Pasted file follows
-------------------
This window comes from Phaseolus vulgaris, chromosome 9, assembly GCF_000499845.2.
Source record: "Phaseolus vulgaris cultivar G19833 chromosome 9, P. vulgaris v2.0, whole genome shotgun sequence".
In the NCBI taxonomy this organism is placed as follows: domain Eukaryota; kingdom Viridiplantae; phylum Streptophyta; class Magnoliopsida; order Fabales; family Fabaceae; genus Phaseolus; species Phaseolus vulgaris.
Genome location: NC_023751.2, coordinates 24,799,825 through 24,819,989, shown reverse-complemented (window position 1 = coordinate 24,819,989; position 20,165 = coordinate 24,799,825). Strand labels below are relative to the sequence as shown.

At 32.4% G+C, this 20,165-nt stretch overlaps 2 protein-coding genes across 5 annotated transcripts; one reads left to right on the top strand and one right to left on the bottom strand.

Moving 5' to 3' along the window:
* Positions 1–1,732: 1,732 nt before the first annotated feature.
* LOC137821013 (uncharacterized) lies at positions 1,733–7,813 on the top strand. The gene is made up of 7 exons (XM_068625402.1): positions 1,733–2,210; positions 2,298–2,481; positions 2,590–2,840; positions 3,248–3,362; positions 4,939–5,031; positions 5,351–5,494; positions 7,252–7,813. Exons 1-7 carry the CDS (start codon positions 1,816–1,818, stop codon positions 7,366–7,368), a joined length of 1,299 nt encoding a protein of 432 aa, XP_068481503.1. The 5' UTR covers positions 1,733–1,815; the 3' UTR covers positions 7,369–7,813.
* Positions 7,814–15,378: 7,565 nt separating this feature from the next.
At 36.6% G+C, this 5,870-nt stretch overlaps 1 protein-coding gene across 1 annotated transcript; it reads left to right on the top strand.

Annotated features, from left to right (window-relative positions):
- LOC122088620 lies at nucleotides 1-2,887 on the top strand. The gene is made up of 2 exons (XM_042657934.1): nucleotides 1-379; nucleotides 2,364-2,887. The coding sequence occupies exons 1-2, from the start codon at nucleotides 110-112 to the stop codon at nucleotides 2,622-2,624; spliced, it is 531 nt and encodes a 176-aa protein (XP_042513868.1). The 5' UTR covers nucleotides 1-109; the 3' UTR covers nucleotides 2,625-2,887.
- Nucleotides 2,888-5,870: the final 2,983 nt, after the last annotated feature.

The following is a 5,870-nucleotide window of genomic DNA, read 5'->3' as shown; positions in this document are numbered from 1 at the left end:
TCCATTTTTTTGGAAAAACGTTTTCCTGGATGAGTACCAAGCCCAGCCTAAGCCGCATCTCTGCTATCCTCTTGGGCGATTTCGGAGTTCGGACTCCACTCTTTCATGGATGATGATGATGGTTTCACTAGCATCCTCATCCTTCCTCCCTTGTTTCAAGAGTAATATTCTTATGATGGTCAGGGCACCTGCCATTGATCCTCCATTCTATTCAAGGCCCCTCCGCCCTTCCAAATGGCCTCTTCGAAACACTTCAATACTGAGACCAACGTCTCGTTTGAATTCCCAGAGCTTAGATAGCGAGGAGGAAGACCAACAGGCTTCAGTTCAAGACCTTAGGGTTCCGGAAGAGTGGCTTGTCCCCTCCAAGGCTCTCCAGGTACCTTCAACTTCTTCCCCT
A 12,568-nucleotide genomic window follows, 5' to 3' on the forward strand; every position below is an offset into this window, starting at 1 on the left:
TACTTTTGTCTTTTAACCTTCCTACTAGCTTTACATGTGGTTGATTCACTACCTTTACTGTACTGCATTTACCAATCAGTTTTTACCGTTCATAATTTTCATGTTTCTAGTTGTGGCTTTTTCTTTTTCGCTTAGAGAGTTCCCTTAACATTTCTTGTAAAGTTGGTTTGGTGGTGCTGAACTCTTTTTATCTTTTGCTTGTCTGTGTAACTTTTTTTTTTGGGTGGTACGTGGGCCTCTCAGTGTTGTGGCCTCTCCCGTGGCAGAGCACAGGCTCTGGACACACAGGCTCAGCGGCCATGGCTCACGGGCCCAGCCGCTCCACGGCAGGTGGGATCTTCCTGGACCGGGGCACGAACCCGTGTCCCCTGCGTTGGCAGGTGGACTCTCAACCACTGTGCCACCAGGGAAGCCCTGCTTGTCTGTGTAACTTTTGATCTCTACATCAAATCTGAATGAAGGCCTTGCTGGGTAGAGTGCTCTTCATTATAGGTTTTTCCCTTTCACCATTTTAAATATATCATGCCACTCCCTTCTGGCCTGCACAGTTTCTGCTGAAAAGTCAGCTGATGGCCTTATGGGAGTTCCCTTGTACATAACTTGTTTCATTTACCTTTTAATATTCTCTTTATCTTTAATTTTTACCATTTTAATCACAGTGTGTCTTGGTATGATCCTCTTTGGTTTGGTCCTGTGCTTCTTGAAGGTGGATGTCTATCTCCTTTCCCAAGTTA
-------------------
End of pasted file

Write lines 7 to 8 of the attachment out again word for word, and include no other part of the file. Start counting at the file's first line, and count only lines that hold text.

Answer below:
* Positions 1–1,732: 1,732 nt before the first annotated feature.
* LOC137821013 (uncharacterized) lies at positions 1,733–7,813 on the top strand. The gene is made up of 7 exons (XM_068625402.1): positions 1,733–2,210; positions 2,298–2,481; positions 2,590–2,840; positions 3,248–3,362; positions 4,939–5,031; positions 5,351–5,494; positions 7,252–7,813. Exons 1-7 carry the CDS (start codon positions 1,816–1,818, stop codon positions 7,366–7,368), a joined length of 1,299 nt encoding a protein of 432 aa, XP_068481503.1. The 5' UTR covers positions 1,733–1,815; the 3' UTR covers positions 7,369–7,813.